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Top 5 Stories of 2012 for Conservatives

Looking Back at the Good, Bad, and Ugly Events of the Year

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With 2012 coming to an end, it is time to take a look back at the top stories (good, bad, and otherwise) of the year. With little movement on national policy and following a mostly mixed-to-poor electoral year, conservatives will be glad to put this one in the history books.

Voters Chose the Status Quo

Barack Obama was re-elected by a 51-47% margin over Mitt Romney. The US Senate remained in the Democrats hands, while the House of Representatives stayed with the Republicans. The numbers of each chamber remained relatively stable and Obama's coat-tails were far less significant than in 2008. Two-term presidents have become the norm, with four of the last 5 having won re-election, dating back to Ronald Reagan. A mixture of circumstances led to the outcome: Romney was not the ideal candidate to start with, but he was solid. Hurricane Sandy had some effect (and could have altered the race) according to exit polls. Voters chose "empathy" over results and who would be better at handling the economy. In the end, the status quo won the day.

Tea Party Wins Some, Loses Others

Ted Cruz (R-TX) upset the establishment applecart in the US Senate primary. Sarah Palin-backed Deb Fischer came from nowhere to win a senate seat in Nebraska. But the tea party lost a number of good troops, including Allen West in a close race in Florida. In Indiana, Richard Mourdock upset Richard Lugar in the GOP primary to the joy of many conservatives, only to be George Allen-ed by the media and then losing the should-have-been-safe seat to the Democrats. (Todd Akin suffered a similar fate in Missouri, but he was not a tea party selection.) Dear GOP candidates for office: Please learn how to speak about sensitive topics effectively and appropriately. The media will not let you get away with anything. Also, while Jim DeMint resigned his US Senate seat in South Carolina, Rep. Tim Scott was selected as his replacement, giving conservatives one final positive heading into 2013.

John Roberts Bizarre Obamacare Ruling; States and Businesses Push Back

Chief Justice John Roberts cast the deciding vote in letting Obamacare remain law... mostly. He actually ruled that some parts were invalid, leaving a partial victory for both sides. But mostly, conservatives were scratching their heads over the logic-as-gymnastics act performed by Justice Roberts. The law will levy a number of taxes and regulations on businesses and individuals, but the court ruling also limits how much power the federal government has over state options, giving them more power to fight the law.

The large and cumbersome law is also proven to be loaded with loopholes. Many businesses have simply decided to reduce employee headcounts or hours to avoid qualifying for the law. Others will just simply pass the costs on too consumers or workers anyway.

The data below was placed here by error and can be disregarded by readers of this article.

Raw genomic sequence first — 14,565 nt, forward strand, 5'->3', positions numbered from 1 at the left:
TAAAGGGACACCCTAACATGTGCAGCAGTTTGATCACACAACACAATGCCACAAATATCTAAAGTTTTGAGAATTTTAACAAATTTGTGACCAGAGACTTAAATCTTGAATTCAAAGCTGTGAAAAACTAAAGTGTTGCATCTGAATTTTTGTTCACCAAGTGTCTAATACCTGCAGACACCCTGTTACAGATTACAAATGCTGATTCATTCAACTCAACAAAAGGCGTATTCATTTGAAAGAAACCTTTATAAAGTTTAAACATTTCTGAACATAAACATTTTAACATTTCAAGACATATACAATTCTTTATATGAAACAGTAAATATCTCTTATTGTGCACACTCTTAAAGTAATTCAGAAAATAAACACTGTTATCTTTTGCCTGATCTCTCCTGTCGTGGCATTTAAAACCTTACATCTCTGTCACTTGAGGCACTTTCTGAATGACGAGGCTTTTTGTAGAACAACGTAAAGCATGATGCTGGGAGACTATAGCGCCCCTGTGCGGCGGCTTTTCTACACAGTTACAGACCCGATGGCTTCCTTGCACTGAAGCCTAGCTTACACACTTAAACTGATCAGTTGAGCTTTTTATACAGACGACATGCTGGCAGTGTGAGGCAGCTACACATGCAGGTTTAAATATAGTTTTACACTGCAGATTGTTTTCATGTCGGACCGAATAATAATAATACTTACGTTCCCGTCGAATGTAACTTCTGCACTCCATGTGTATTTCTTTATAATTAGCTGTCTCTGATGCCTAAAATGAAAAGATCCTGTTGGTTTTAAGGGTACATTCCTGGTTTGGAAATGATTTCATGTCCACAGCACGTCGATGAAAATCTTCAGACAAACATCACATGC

Walker wins Recall Election (And Other Right-to-work Adventures)

Scott Walker became enemy number one after winning election in 2010 and subsequently battling the state labor unions to help solve the state's fiscal woes. This led to a massive effort by the labor unions who successfully managed to force a recall vote in the middle of Walker's first term. However, it turned out that Walker's reforms were quite successful and he handily won re-election, even winning by a greater margin than in 2010. Later in 2012, Michigan passed right-to-work legislation despite union protests.

Media Mostly Remains in the Tank for Democrats

Once again, the media obsessed over every statement by Mitt Romney and all other Republicans, while decisively dismissing negative items about President Obama and Democrats. The media had little interest in the Fast and Furious scandal or the bizarre chain-of-events following the terrorists attacks in Libya, which the administration blamed on a YouTube video for weeks. (Oh, and the media lambasted Romney for correctly stating it had nothing to do with a video on day one). During one debates, CNN's Candy Crowley did a weirdly debatable "fact-check" on Libya that actually helped give Obama credibility on the issue. In the vice-presidential debate, the moderator let Joe Biden interrupt Paul Ryan non-stop, and personally interrupted him the rest of the time.

On the upside, a number of newspapers flipped their endorsements from 2012, sensibly acknowledging that Obama had failed as a president and Mitt Romney was reasonable enough to get things done. Papers such as the Des Moines Register offered their endorsement for a Republican for the first time in decades. But, overall the largest media outlets mostly stayed to their pro-liberal roots.

This-and-that

+Conservative films hit the market: 2016: Obama's America became the second highest grossing political documentary of all time. While October Baby, a quality pro-life drama, had a strong limited release run. + Pot becomes legal in Washington in Colorado. Law enforcement not thrilled, but for now the impact is yet to be known. + Not as much a story as it is amusing to conservative: Former self-described Reagan Republican who claimed to be more conservative than Marco Rubio, continued his quick political and ideological evolution. After leaving the GOP Senate primary in Florida in 2010 to run as an independent (and going from conservative to moderate over night) and losing, Crist became a member of the "No Labels" crowd. But in 2012, he dropped the "No Labels" label and became a Democrat, declaring that he would support the Democratic platform.

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